Clinical significance versus statistical significanceBMJ 2014; 348 doi: https://doi.org/10.1136/bmj.g2130 (Published 14 March 2014) Cite this as: BMJ 2014;348:g2130
- Philip Sedgwick, reader in medical statistics and medical education
- 1Centre for Medical and Healthcare Education, St George’s, University of London, London, UK
The effectiveness of topical chloramphenicol in preventing wound infection after minor dermatological surgery was evaluated. A randomised placebo controlled double blind superiority trial was performed. The intervention was a single application of topical chloramphenicol ointment applied to the sutured wound immediately after suturing. Participants were patients with high risk sutured wounds who had undergone minor surgery.1
The primary outcome was infection on the agreed day of removal of sutures or sooner if the patient re-presented with a perceived infection. The required sample size was based on a projected infection rate of 10% in the placebo group. The smallest effect of clinical interest was an absolute decrease in the incidence of infection of 5%. To achieve this difference with a power in excess of 80% and a critical level of significance of 0.05, 473 patients were needed in each treatment group. In total, 972 patients were recruited and randomised to topical chloramphenicol ointment (n=488) or placebo (n=484).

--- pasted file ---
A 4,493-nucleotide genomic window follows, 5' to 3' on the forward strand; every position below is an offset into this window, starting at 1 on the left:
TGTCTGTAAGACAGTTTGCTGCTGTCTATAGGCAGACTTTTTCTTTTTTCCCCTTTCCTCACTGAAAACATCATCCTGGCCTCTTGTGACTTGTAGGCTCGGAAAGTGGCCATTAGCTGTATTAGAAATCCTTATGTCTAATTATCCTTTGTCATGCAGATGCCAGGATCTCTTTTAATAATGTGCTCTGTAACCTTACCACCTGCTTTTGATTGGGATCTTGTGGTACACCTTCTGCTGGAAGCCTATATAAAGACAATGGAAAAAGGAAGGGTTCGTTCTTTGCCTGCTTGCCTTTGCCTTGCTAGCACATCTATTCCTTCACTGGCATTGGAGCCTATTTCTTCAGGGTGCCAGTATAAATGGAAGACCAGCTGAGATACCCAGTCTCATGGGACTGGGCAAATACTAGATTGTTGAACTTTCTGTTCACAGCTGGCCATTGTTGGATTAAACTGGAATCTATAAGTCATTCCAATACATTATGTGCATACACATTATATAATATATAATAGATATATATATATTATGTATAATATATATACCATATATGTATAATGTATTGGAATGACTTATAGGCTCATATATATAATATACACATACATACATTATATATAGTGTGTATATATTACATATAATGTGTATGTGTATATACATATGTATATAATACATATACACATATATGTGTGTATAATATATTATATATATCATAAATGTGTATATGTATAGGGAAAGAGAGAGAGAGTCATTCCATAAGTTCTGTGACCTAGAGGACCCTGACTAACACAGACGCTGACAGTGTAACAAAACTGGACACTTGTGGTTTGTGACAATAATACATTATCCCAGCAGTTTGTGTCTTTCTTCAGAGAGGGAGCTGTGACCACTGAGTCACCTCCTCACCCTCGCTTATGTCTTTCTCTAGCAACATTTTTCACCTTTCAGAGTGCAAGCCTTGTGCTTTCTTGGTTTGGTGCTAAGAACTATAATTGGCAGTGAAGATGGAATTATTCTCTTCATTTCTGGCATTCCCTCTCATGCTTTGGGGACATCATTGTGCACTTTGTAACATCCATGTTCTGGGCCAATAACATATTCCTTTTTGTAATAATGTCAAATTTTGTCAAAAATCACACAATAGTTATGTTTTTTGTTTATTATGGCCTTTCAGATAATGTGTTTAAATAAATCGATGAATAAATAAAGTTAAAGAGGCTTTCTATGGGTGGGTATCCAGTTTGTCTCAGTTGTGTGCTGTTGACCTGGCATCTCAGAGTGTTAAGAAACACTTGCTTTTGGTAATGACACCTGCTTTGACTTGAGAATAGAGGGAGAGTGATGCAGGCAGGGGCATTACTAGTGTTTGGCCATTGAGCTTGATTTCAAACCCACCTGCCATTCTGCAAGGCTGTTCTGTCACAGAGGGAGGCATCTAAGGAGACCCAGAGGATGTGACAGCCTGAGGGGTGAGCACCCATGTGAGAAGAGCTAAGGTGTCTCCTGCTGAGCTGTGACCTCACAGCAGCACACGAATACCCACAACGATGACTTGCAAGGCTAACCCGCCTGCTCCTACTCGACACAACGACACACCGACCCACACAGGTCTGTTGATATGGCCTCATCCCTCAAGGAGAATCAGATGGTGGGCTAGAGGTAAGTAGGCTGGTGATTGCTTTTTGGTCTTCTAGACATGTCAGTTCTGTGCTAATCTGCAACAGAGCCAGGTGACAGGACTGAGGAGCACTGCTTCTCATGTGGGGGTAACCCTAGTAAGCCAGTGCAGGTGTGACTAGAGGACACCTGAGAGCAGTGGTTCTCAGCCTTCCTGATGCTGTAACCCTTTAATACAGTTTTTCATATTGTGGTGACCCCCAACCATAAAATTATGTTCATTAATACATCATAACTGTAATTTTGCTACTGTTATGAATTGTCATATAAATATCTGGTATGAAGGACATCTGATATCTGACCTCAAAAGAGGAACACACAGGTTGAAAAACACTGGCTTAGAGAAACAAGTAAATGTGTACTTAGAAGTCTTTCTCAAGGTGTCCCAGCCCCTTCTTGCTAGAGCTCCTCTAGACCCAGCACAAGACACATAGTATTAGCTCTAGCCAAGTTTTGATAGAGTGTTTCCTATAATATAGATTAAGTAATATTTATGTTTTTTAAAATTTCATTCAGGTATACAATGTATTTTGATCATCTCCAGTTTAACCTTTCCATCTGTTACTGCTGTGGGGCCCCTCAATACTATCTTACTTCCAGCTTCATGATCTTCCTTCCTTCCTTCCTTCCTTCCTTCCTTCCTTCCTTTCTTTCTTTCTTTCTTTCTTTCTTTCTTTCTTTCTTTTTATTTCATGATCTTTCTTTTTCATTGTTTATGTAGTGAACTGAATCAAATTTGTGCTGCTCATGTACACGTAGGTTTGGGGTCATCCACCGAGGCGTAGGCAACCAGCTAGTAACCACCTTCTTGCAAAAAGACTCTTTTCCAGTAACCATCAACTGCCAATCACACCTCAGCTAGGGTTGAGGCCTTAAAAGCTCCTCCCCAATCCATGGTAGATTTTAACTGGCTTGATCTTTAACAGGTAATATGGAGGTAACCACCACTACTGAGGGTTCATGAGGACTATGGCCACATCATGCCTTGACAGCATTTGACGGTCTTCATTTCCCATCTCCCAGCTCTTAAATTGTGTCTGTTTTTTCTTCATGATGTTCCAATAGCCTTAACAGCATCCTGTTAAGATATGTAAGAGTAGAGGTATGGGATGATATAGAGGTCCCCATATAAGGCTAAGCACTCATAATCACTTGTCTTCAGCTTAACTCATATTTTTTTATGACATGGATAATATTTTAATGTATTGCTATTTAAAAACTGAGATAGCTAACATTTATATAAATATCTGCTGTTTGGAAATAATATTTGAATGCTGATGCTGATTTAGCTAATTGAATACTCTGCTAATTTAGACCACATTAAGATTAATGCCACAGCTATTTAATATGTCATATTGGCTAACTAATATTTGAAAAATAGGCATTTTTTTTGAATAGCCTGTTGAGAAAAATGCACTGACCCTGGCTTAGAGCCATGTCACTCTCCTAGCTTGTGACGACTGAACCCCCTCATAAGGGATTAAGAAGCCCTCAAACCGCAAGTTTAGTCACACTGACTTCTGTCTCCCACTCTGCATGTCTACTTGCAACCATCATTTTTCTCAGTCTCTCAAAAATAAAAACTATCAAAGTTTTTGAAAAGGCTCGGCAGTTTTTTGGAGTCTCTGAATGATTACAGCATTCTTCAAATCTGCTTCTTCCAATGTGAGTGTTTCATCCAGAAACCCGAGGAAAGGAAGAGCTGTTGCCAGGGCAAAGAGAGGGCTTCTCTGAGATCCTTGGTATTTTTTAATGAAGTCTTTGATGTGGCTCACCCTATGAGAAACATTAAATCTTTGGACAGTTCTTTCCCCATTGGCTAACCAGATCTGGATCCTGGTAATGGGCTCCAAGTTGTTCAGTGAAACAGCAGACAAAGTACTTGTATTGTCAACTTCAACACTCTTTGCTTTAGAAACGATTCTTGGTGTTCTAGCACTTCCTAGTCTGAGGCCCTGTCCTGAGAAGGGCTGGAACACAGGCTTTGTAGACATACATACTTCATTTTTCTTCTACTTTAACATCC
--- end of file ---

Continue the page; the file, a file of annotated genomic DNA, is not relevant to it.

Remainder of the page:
The proportion of participants with an infection in the topical chloramphenicol group was statistically significantly lower than for placebo (6.6% v 11.0%; difference −4.4%, 95% confidence interval −7.9% to −0.8%; P=0.010).
Which of the following statements, if any, are true?
a) The derived sample size was based on clinical significance
b) The derived sample size was based on statistical significance
c) It can be inferred that the reduction in infection rate for the intervention compared with placebo was clinically …
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